Forum for Science, Industry and Business

Sponsored by:     3M 
Search our Site:

 

Rating the Planet’s Oceans

01.10.2014

UCSB’s National Center for Ecological Analysis and Synthesis helped produce the first Ocean Health Index that includes all the Earth’s oceans

The most comprehensive assessment conducted by the Ocean Health Index rates the Earth’s oceans at 67 out of 100 in overall health. In addition, for the first time, the report assessed the Antarctic and the 15 ocean regions beyond national jurisdiction (high-seas areas) — all critical regions for maintaining a healthy climate, safeguarding biodiversity and providing sustainable food sources.

In the third annual update of the index, a partnership led by scientists from UC Santa Barbara’s National Center for Ecological Analysis and Synthesis (NCEAS) and Conservation International (CI), the Antarctic and the Southern Ocean region scored 72, while the average score of the high seas was 67 out of 100. These distant areas had not been included in earlier assessments because they required additional data.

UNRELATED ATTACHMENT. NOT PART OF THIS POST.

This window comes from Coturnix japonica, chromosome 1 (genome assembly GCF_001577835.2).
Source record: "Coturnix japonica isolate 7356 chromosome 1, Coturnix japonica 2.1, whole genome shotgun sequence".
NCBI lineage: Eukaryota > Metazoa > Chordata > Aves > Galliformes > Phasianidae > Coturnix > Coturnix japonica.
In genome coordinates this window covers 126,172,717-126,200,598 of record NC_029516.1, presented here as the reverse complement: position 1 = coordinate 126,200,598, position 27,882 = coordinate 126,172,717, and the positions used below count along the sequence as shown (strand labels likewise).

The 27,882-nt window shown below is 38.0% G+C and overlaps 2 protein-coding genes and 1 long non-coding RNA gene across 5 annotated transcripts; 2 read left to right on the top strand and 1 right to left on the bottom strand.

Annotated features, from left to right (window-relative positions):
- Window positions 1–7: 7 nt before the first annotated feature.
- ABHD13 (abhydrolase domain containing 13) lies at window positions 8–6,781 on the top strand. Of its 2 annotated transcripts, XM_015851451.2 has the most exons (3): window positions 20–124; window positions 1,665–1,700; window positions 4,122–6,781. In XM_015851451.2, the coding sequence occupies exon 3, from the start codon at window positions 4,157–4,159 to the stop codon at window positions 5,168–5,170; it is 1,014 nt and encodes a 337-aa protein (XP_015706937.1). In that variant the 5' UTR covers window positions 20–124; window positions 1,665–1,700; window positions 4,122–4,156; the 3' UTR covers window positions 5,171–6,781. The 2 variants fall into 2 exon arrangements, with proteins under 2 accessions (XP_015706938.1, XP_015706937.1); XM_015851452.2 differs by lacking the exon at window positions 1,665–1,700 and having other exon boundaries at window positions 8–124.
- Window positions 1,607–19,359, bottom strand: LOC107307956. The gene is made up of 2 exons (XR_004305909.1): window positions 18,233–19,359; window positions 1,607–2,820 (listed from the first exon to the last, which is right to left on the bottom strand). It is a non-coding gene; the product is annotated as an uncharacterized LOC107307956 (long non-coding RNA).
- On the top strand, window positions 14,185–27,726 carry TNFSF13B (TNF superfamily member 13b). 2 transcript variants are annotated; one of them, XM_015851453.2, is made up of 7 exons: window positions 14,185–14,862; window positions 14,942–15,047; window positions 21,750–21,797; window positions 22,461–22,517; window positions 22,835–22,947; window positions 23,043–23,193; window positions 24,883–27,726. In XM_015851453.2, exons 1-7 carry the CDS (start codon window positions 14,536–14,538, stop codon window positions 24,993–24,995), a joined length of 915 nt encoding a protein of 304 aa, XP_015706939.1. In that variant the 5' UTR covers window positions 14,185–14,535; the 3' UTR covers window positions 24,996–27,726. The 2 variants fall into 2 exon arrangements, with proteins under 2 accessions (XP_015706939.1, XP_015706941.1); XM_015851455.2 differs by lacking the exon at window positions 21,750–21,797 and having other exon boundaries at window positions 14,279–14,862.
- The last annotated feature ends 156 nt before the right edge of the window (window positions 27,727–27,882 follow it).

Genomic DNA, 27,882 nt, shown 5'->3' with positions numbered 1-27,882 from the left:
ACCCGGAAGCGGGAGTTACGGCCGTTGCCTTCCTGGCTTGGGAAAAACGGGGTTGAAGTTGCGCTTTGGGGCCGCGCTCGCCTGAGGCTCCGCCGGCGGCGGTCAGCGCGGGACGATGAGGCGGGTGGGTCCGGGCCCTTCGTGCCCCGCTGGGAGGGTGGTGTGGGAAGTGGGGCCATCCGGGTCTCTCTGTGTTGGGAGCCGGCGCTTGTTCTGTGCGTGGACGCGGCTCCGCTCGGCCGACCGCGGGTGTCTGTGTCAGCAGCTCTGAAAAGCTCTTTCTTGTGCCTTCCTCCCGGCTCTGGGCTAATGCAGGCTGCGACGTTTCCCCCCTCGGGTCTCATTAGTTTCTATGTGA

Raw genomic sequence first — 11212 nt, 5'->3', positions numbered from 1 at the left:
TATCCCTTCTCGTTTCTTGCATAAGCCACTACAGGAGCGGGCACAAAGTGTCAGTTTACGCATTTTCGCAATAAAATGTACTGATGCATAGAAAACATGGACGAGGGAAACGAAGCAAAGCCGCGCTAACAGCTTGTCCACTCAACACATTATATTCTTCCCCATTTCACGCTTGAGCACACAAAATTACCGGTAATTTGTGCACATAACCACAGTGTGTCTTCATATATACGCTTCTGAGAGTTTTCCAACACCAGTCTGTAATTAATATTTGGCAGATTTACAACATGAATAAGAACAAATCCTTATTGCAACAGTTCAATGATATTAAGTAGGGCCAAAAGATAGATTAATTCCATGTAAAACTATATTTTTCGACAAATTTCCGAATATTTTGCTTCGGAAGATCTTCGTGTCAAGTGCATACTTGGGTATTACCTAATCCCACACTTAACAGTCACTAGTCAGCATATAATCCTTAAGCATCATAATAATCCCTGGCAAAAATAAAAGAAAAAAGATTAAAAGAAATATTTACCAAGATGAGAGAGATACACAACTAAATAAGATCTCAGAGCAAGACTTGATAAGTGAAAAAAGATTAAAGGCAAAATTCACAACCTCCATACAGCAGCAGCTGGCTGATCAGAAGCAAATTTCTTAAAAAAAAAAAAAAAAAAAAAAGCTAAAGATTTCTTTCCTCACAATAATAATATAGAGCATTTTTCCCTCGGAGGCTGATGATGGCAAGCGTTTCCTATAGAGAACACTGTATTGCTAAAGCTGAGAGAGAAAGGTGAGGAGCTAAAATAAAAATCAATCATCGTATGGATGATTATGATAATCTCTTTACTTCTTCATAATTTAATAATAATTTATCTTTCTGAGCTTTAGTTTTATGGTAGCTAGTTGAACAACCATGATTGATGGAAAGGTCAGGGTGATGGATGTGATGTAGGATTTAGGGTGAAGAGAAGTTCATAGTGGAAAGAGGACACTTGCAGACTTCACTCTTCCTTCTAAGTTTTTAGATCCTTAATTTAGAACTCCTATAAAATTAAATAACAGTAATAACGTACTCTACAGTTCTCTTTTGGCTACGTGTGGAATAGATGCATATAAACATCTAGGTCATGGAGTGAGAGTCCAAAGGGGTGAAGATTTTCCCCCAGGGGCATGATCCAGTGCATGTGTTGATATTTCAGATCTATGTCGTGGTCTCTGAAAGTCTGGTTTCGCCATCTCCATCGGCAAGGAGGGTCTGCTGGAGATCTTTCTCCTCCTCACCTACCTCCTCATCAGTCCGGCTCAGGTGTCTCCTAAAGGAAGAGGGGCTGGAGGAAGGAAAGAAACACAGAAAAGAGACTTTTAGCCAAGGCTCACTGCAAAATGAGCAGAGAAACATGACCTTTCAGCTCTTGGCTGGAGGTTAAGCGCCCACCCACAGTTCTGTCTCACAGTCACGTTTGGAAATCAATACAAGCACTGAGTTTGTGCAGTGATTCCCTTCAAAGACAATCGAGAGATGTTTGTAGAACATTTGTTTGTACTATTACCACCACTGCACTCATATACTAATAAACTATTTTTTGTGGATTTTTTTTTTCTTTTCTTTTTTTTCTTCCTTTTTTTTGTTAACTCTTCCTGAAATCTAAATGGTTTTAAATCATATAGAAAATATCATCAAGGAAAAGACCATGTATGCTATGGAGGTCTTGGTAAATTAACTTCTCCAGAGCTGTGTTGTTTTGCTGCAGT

Together with the 220 exclusive economic zones (EEZs) measured in 2012 and 2013, the index now measures all of the oceans on planet Earth. The overall score for global EEZ, accounting for modification and updates of data and methods, was 67 in the first two years and 68 in 2014. These EEZs along with the inclusion of the high seas and Antarctica and the Southern Ocean assessments begin to provide a more complete picture of ocean health, even though most of those areas are not yet adequately studied.